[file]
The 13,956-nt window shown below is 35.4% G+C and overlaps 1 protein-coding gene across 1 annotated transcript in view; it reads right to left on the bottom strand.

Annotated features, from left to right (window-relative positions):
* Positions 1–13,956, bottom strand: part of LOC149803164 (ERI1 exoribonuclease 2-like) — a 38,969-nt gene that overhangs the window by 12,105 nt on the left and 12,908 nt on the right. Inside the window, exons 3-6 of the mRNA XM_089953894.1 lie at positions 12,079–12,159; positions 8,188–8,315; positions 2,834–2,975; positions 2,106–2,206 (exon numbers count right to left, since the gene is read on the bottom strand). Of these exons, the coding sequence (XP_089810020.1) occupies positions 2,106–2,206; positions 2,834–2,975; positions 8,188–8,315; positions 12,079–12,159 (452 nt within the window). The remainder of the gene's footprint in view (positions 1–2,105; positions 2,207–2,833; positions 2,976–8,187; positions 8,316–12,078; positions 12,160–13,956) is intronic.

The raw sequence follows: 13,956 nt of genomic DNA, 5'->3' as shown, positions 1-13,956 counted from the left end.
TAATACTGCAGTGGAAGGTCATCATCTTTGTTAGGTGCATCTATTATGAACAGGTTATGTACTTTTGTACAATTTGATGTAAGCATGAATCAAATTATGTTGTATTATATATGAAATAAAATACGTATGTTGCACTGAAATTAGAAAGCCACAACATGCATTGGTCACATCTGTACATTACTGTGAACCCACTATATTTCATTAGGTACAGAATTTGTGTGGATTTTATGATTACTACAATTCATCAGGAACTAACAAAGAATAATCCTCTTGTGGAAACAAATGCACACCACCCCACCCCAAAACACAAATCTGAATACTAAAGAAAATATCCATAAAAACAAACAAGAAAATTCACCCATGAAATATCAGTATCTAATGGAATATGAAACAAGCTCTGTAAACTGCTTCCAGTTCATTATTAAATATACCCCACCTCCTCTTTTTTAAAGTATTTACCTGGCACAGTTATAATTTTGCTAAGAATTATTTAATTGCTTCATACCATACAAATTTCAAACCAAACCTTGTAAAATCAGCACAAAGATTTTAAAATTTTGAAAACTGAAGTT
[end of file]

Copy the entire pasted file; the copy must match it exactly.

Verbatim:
The 13,956-nt window shown below is 35.4% G+C and overlaps 1 protein-coding gene across 1 annotated transcript in view; it reads right to left on the bottom strand.

Annotated features, from left to right (window-relative positions):
* Positions 1–13,956, bottom strand: part of LOC149803164 (ERI1 exoribonuclease 2-like) — a 38,969-nt gene that overhangs the window by 12,105 nt on the left and 12,908 nt on the right. Inside the window, exons 3-6 of the mRNA XM_089953894.1 lie at positions 12,079–12,159; positions 8,188–8,315; positions 2,834–2,975; positions 2,106–2,206 (exon numbers count right to left, since the gene is read on the bottom strand). Of these exons, the coding sequence (XP_089810020.1) occupies positions 2,106–2,206; positions 2,834–2,975; positions 8,188–8,315; positions 12,079–12,159 (452 nt within the window). The remainder of the gene's footprint in view (positions 1–2,105; positions 2,207–2,833; positions 2,976–8,187; positions 8,316–12,078; positions 12,160–13,956) is intronic.

The raw sequence follows: 13,956 nt of genomic DNA, 5'->3' as shown, positions 1-13,956 counted from the left end.
TAATACTGCAGTGGAAGGTCATCATCTTTGTTAGGTGCATCTATTATGAACAGGTTATGTACTTTTGTACAATTTGATGTAAGCATGAATCAAATTATGTTGTATTATATATGAAATAAAATACGTATGTTGCACTGAAATTAGAAAGCCACAACATGCATTGGTCACATCTGTACATTACTGTGAACCCACTATATTTCATTAGGTACAGAATTTGTGTGGATTTTATGATTACTACAATTCATCAGGAACTAACAAAGAATAATCCTCTTGTGGAAACAAATGCACACCACCCCACCCCAAAACACAAATCTGAATACTAAAGAAAATATCCATAAAAACAAACAAGAAAATTCACCCATGAAATATCAGTATCTAATGGAATATGAAACAAGCTCTGTAAACTGCTTCCAGTTCATTATTAAATATACCCCACCTCCTCTTTTTTAAAGTATTTACCTGGCACAGTTATAATTTTGCTAAGAATTATTTAATTGCTTCATACCATACAAATTTCAAACCAAACCTTGTAAAATCAGCACAAAGATTTTAAAATTTTGAAAACTGAAGTT